Concussion Repercussion: how LZ students grow past brain injuries


Photo by Carolyn Wagner

Haley Wold, senior, is the perfect model of someone who has faced the challenges of a concussion and grown past them. After persevering through three concussions, Wold has learned more about herself and her true priorities in life.

Parul Pari, Staff Writer

Most individuals move through their daily lives on auto pilot, going through similar motions from day to day, but for some students, an injury taught them not to take the ability to perform even the most simple tasks for granted.

Concussions are injuries to the brain that have numerous side effects, some concussions more severe than others. Experiencing such severe injuries and having to drastically change her life in order to recover proved difficult for Haley Wold, senior, who has had three concussions.

“I was a sophomore when I got my first concussion, and [it] happened [when] I was in a soccer match and I had the ball. Someone came from behind me and swept the my feet out from underneath me, so I rolled back and hit the back of my head,” Wold said. “We didn’t really know that it was the concussion so I kept playing in soccer matches, and I was in a lot of pain.”

The concussion ending up having a lot of repercussions in the years to come both mentally and physically for Wold.

“There were a lot of issues [that I developed] from that. Throughout the concussion, I kept having really bad anxiety because of school, and I couldn’t keep up,” Wold said. “The main [issue] was because when you damage your optic nerve your eyes cannot converge, and if your eyes can’t meet together then you can’t read.”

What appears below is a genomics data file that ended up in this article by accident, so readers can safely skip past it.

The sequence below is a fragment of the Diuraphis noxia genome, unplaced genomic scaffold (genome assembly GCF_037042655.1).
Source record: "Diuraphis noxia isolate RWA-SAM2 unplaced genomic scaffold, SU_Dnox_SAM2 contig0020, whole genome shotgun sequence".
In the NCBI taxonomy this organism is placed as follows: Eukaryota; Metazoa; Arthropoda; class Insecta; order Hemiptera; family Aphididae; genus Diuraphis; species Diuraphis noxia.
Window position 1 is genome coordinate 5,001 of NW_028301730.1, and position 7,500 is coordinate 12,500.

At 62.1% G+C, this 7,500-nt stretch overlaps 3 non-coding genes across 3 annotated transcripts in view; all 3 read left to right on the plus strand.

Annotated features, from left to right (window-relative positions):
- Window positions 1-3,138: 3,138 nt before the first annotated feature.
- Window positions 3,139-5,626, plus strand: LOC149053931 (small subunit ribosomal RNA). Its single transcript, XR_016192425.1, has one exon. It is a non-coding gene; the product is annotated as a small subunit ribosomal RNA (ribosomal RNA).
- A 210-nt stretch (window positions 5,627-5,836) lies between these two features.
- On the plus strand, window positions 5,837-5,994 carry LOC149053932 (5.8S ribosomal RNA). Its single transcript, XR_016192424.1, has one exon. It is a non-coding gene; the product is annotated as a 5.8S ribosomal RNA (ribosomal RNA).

Due to these side effects, Wold decided to meet an optometrist to regain her eyes’ strength.

“After I met with an optometrist, I started going once a week for eye therapy and things got better. Then, going into senior year, I got another concussion in PE class. It was a basketball to the back of the head, and it screwed things up all over again,” Wold said. “I was freaking out at this point because I want to go to college next year and I was not about to sacrifice that.”

After these two concussions, recovering took a long time and nothing ever went back to the way everything was before Wold was concussed.

“There is just so much intertwined [in your brain],” Wold said. “For example, you have this thing called your Vestibular System and mine got knocked out of whack. It can mess with cognition and perception and, that [makes] who you are.”

Since her injury and its repercussions, Wold has started focusing on herself by making her personal health a priority. Another student who has also changed her priorities after her concussion is Erin Bajor, junior who suffered her first concussion from basketball.

“My earliest [concussion] that I remember was [when] I was playing basketball and a girl landed on my head. My friends made me go to the trainer [at our next game] because I fell over while trying to sing the national anthem, and I couldn’t stand up straight or write my name,”  Bajor said. “I had to quit all my sports, and I still have eye problems.”

These eye issues, among other side effects, caused many problems for Bajor in school, and also changed her perspective on what is important for her.

“I realized how to live life and take advantage of the moment [after] my doctor had talked to me about quitting all my sports,” Bajor said. “I love snowboarding and tubing, and he asked me if I would want to go tubing and snowboarding with my kids for the rest of my life or if I would want to stay in high school sports.”

Overall, both Bajor and Wold agree that their concussions have come with difficulties, but ultimately shaped their views on life.

“It’s weird because what kid is usually going around thinking ‘am I going to get hit in the head?’” Wold said. “[But] I would not be the same person without this happening and it has made me a lot more open minded and a lot more realistic.”